As an admirer of the French director and screenwriter Christophe Honoré’s 2007 threesome-centered musical film Love Songs (Les Chansons d’Amour), I was very excited to see his new gay-themed Parisian movie Sorry Angel (Plaire, Aimer et Courir Vite), which is set in 1993, the year that I was halfway through college and just beginning to come out as gay myself. As a gay man who came of age in the 1980’s and early ’90s, I remember how the specter of HIV and AIDS lingered everywhere by the time 1993 arrived, shadowing every mood and thought and interaction with a sense of remote doom, whether you talked about it openly or not. All of this made watching the absolute wealth of true-to-life details in Sorry Angel feel like I’d lived through something historical, a time in gay life that can now legitimately be seen as history, even though I often felt like I’d have no history as a gay man at that time, as if any real future had already been foreclosed to me and to all of us young gay men back then. Despite having taught a college-level queer history course for nearly twenty years now, I was surprised to feel my own historical memories rising up through the layers of Christophe Honoré’s beautifully made and carefully modulated new film.
Sorry Angel is an ensemble movie that has the feel of an engrossing novel. That makes sense because its 39-year-old central character, Jacques Tondelli (played by Pierre Deladonchamps, who was so memorable in 2013’s Stranger by the Lake) is himself a novelist. Cruisingly, he meets a 22-year-old bisexual university student from Brittany who’s named Arthur (Vincent Lacoste), while the two are watching Jane Campion's The Piano at a movie theatre and wind up sitting beside each other, and then they haltingly move on to having sex and dating, all of the wonderful things that I recall quite well from 1993. During one of their early conversations (and these dialogue-based scenes in the film are among the best that I’ve encountered over the past several years), Arthur asks Jacques, “What do you do in life?” to which Jacques responds, “I head for ruin,” and then, after a beat: “I’m a writer.” Later, Jacques also gives some lessons in literary history to Arthur over the phone — on Whitman and Rimbaud, W. H. Auden and Chester Kallman — during which Arthur even takes notes … and in the middle of a taking a break from a hot hookup with one of his cute friends who’s his own age, no less.
Jacques, who is HIV-positive, sometimes lives with his young son, Louis (Tristan Farge), nicknamed Loulou, whom he had with a close female friend, Isabelle (Sophie Letourneur). Occasionally, Jacques shares his apartment with his friend and ex-lover, Marco (Thomas Gonzalez), who’s now living with full-blown AIDS and slipping downhill fast. The relationship between Jacques and Marco is an honest and heartbreaking one; a bathtub scene between the two, in which Marco admits, “I hurt too much to be in love with anyone,” is sure to become a classic of gay cinema. The same could be said of a much later scene between Jacques, Arthur, and their older gay friend Mathieu (Denis Podalydès), as they dance and drink in the living room, have a long and drunken late-night conversation, then end up humorously in bed together.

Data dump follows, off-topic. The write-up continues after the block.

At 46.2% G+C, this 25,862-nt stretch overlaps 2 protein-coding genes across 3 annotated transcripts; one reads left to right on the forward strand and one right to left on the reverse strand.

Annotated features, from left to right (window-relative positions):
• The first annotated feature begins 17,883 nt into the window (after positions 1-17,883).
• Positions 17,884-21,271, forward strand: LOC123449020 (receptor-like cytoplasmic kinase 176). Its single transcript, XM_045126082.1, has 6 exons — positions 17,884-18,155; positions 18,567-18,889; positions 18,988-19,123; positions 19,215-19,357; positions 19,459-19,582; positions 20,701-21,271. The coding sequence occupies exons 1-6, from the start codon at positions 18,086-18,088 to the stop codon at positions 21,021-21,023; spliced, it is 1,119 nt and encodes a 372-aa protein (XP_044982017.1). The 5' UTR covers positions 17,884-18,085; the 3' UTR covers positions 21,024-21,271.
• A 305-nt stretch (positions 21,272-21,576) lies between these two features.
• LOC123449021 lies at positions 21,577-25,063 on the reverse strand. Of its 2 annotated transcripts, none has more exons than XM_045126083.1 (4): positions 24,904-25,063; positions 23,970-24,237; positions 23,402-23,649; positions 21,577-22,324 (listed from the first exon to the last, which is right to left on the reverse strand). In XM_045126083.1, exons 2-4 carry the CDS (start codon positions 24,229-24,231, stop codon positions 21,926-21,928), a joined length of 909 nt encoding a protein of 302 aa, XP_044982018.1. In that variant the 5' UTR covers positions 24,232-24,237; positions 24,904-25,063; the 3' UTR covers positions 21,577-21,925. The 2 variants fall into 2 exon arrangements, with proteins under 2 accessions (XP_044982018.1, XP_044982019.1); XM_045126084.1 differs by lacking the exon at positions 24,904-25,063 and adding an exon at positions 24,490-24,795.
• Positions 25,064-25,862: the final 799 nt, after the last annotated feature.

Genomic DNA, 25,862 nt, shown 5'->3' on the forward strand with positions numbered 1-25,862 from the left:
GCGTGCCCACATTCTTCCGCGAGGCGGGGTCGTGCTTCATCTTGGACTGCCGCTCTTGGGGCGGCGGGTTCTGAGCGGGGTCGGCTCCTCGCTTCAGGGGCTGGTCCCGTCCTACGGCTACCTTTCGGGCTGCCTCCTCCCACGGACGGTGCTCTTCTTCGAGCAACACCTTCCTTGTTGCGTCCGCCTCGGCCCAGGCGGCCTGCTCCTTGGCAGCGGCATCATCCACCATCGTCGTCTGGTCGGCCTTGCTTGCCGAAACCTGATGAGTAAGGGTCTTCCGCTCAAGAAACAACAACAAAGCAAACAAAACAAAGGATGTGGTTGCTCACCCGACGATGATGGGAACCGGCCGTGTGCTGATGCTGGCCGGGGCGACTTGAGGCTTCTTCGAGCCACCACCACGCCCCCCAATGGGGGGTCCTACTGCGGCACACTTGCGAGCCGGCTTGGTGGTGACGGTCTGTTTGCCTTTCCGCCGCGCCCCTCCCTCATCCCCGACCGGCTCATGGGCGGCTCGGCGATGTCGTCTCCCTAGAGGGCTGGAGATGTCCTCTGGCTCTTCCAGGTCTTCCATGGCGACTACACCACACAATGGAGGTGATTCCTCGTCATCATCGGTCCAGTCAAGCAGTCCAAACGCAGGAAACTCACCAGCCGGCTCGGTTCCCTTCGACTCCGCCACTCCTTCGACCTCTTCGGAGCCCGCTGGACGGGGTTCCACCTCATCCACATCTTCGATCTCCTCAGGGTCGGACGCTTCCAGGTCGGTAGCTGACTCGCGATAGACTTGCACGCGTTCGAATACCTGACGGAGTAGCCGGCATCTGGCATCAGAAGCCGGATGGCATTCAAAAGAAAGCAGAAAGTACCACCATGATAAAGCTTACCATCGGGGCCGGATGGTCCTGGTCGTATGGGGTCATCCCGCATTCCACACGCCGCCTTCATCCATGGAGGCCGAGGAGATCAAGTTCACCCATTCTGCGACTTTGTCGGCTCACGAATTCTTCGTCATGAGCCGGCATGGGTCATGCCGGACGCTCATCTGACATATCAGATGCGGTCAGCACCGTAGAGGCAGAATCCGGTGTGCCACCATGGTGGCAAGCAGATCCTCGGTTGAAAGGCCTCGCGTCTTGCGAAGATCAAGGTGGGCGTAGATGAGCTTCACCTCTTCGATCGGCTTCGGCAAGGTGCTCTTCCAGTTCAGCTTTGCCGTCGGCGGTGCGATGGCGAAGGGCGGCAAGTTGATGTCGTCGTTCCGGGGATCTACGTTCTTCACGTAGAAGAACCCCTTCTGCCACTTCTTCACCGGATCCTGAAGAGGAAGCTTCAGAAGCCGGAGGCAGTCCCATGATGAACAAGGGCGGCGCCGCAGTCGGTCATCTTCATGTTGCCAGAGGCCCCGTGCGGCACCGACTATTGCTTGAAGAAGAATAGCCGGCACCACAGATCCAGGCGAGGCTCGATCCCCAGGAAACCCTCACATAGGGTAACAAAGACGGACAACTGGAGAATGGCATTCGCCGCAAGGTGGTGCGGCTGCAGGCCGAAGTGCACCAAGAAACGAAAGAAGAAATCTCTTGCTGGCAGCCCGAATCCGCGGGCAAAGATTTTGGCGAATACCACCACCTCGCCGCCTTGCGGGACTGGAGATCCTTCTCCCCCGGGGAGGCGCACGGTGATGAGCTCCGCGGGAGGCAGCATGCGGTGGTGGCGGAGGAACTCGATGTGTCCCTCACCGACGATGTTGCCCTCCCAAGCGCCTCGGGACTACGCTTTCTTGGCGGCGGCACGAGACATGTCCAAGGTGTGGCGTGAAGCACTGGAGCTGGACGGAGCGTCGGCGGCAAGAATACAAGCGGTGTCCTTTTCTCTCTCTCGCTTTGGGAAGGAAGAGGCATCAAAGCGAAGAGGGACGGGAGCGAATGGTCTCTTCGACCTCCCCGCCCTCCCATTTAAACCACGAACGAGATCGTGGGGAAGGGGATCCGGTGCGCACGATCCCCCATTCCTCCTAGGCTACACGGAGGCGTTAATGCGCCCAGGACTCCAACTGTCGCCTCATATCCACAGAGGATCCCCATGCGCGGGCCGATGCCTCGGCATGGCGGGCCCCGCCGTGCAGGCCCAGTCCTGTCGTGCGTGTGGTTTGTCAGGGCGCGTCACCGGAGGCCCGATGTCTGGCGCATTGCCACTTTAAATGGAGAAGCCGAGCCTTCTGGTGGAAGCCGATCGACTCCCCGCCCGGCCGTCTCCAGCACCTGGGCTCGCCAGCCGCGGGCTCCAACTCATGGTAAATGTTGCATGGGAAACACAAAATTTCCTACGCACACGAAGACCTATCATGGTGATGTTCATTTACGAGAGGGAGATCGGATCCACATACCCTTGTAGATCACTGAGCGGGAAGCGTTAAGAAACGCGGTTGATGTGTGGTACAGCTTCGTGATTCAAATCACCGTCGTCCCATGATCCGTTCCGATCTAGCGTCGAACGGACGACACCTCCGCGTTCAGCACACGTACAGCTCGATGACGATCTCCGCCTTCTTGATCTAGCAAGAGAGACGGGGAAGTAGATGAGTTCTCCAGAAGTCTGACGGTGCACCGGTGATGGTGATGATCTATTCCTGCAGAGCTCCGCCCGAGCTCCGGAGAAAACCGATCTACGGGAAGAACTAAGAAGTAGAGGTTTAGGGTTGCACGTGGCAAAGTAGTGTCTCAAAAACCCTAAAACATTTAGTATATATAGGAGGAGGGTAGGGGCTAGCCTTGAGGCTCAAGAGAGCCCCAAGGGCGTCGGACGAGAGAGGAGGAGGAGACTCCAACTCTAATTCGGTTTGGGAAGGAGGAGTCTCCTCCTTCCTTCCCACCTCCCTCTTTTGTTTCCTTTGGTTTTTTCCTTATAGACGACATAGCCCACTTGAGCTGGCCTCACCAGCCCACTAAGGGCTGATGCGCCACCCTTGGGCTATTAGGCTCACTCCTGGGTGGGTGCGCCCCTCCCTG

Although in this scene Arthur delivers a pointed monologue that comes off sounding a little scripted (as if Christophe Honoré is speaking, rather than the character), and although some of the HIV/AIDS plot elements in the film feel a bit too familiar at times, Sorry Angel is a realistically nuanced and deeply human movie that was also an arrow to the heart for me. I was psyched to hear such inspired and unexpected song choices from the late ’80s and early ’90s intelligently placed throughout the film’s soundtrack, from Cocteau Twins’ “I Wear Your Ring” during Jacques’ and Arthur’s gorgeous, blue-lit initial sex scene, to Prefab Sprout’s “Cars and Girls” during one of Arthur’s fun hookups on the side, to Cowboy Junkies’ slow-burning rendition of Hank Williams’ “I’m So Lonesome I Could Cry” at one of the movie’s pivotal emotional moments. I also can’t understate my own emotional response to this film. During a scene in the final half-hour, when Arthur does an innocent striptease for Jacques at the foot of his hospital bed, then climbs in beside him and says, “We could make a good life together,” I suddenly started to cry, and I continued crying right through to the end of the film.